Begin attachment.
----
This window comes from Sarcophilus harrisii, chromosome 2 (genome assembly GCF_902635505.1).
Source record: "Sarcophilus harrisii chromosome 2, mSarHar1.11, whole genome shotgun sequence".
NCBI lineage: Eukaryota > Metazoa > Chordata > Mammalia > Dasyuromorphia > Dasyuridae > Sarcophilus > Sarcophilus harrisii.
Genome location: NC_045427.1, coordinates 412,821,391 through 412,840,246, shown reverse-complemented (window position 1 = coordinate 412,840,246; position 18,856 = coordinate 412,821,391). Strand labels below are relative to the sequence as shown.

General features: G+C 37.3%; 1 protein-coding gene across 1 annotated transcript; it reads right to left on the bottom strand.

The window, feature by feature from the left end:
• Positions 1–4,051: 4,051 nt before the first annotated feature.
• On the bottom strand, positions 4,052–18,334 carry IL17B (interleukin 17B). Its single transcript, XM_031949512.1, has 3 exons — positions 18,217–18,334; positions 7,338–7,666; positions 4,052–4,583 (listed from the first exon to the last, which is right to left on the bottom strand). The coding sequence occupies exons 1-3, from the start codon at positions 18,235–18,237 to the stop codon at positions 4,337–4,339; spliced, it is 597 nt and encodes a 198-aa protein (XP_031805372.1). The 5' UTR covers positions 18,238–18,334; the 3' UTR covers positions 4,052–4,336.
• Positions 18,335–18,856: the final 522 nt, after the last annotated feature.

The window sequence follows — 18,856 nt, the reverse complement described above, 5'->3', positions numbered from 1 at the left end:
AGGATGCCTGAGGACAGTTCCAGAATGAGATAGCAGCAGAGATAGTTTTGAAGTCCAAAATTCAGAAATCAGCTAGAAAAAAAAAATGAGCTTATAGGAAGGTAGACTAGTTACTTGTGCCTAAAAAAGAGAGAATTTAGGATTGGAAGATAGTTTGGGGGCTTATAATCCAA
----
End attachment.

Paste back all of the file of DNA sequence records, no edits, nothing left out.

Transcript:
This window comes from Sarcophilus harrisii, chromosome 2 (genome assembly GCF_902635505.1).
Source record: "Sarcophilus harrisii chromosome 2, mSarHar1.11, whole genome shotgun sequence".
NCBI lineage: Eukaryota > Metazoa > Chordata > Mammalia > Dasyuromorphia > Dasyuridae > Sarcophilus > Sarcophilus harrisii.
Genome location: NC_045427.1, coordinates 412,821,391 through 412,840,246, shown reverse-complemented (window position 1 = coordinate 412,840,246; position 18,856 = coordinate 412,821,391). Strand labels below are relative to the sequence as shown.

General features: G+C 37.3%; 1 protein-coding gene across 1 annotated transcript; it reads right to left on the bottom strand.

The window, feature by feature from the left end:
• Positions 1–4,051: 4,051 nt before the first annotated feature.
• On the bottom strand, positions 4,052–18,334 carry IL17B (interleukin 17B). Its single transcript, XM_031949512.1, has 3 exons — positions 18,217–18,334; positions 7,338–7,666; positions 4,052–4,583 (listed from the first exon to the last, which is right to left on the bottom strand). The coding sequence occupies exons 1-3, from the start codon at positions 18,235–18,237 to the stop codon at positions 4,337–4,339; spliced, it is 597 nt and encodes a 198-aa protein (XP_031805372.1). The 5' UTR covers positions 18,238–18,334; the 3' UTR covers positions 4,052–4,336.
• Positions 18,335–18,856: the final 522 nt, after the last annotated feature.

The window sequence follows — 18,856 nt, the reverse complement described above, 5'->3', positions numbered from 1 at the left end:
AGGATGCCTGAGGACAGTTCCAGAATGAGATAGCAGCAGAGATAGTTTTGAAGTCCAAAATTCAGAAATCAGCTAGAAAAAAAAAATGAGCTTATAGGAAGGTAGACTAGTTACTTGTGCCTAAAAAAGAGAGAATTTAGGATTGGAAGATAGTTTGGGGGCTTATAATCCAA